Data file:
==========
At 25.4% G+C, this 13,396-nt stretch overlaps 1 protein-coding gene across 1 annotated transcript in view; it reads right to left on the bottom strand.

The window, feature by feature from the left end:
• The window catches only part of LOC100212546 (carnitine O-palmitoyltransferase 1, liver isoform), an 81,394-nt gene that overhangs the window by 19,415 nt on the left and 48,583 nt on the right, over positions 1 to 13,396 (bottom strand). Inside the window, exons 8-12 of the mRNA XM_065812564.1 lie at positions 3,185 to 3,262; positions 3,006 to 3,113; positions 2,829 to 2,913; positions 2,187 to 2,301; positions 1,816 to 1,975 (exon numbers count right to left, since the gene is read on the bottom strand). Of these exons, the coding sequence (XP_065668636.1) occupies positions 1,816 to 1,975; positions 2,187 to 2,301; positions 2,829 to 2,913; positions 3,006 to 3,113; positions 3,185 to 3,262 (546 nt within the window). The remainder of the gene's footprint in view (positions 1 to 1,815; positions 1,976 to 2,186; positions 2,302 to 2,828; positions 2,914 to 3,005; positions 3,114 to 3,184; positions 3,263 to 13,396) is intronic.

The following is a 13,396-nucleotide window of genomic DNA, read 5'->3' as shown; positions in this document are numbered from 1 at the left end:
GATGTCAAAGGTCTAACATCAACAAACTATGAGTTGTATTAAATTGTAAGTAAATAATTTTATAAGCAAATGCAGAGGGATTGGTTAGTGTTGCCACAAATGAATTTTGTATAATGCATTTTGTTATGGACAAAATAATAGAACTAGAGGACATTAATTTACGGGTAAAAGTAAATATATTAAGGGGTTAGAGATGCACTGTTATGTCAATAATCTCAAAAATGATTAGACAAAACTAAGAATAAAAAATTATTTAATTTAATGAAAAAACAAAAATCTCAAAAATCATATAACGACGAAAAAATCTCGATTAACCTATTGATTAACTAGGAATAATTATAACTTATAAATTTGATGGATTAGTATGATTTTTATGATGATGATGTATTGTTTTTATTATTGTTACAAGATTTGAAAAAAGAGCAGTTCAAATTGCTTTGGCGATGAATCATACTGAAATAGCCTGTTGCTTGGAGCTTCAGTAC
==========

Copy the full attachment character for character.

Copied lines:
At 25.4% G+C, this 13,396-nt stretch overlaps 1 protein-coding gene across 1 annotated transcript in view; it reads right to left on the bottom strand.

The window, feature by feature from the left end:
• The window catches only part of LOC100212546 (carnitine O-palmitoyltransferase 1, liver isoform), an 81,394-nt gene that overhangs the window by 19,415 nt on the left and 48,583 nt on the right, over positions 1 to 13,396 (bottom strand). Inside the window, exons 8-12 of the mRNA XM_065812564.1 lie at positions 3,185 to 3,262; positions 3,006 to 3,113; positions 2,829 to 2,913; positions 2,187 to 2,301; positions 1,816 to 1,975 (exon numbers count right to left, since the gene is read on the bottom strand). Of these exons, the coding sequence (XP_065668636.1) occupies positions 1,816 to 1,975; positions 2,187 to 2,301; positions 2,829 to 2,913; positions 3,006 to 3,113; positions 3,185 to 3,262 (546 nt within the window). The remainder of the gene's footprint in view (positions 1 to 1,815; positions 1,976 to 2,186; positions 2,302 to 2,828; positions 2,914 to 3,005; positions 3,114 to 3,184; positions 3,263 to 13,396) is intronic.

The following is a 13,396-nucleotide window of genomic DNA, read 5'->3' as shown; positions in this document are numbered from 1 at the left end:
GATGTCAAAGGTCTAACATCAACAAACTATGAGTTGTATTAAATTGTAAGTAAATAATTTTATAAGCAAATGCAGAGGGATTGGTTAGTGTTGCCACAAATGAATTTTGTATAATGCATTTTGTTATGGACAAAATAATAGAACTAGAGGACATTAATTTACGGGTAAAAGTAAATATATTAAGGGGTTAGAGATGCACTGTTATGTCAATAATCTCAAAAATGATTAGACAAAACTAAGAATAAAAAATTATTTAATTTAATGAAAAAACAAAAATCTCAAAAATCATATAACGACGAAAAAATCTCGATTAACCTATTGATTAACTAGGAATAATTATAACTTATAAATTTGATGGATTAGTATGATTTTTATGATGATGATGTATTGTTTTTATTATTGTTACAAGATTTGAAAAAAGAGCAGTTCAAATTGCTTTGGCGATGAATCATACTGAAATAGCCTGTTGCTTGGAGCTTCAGTAC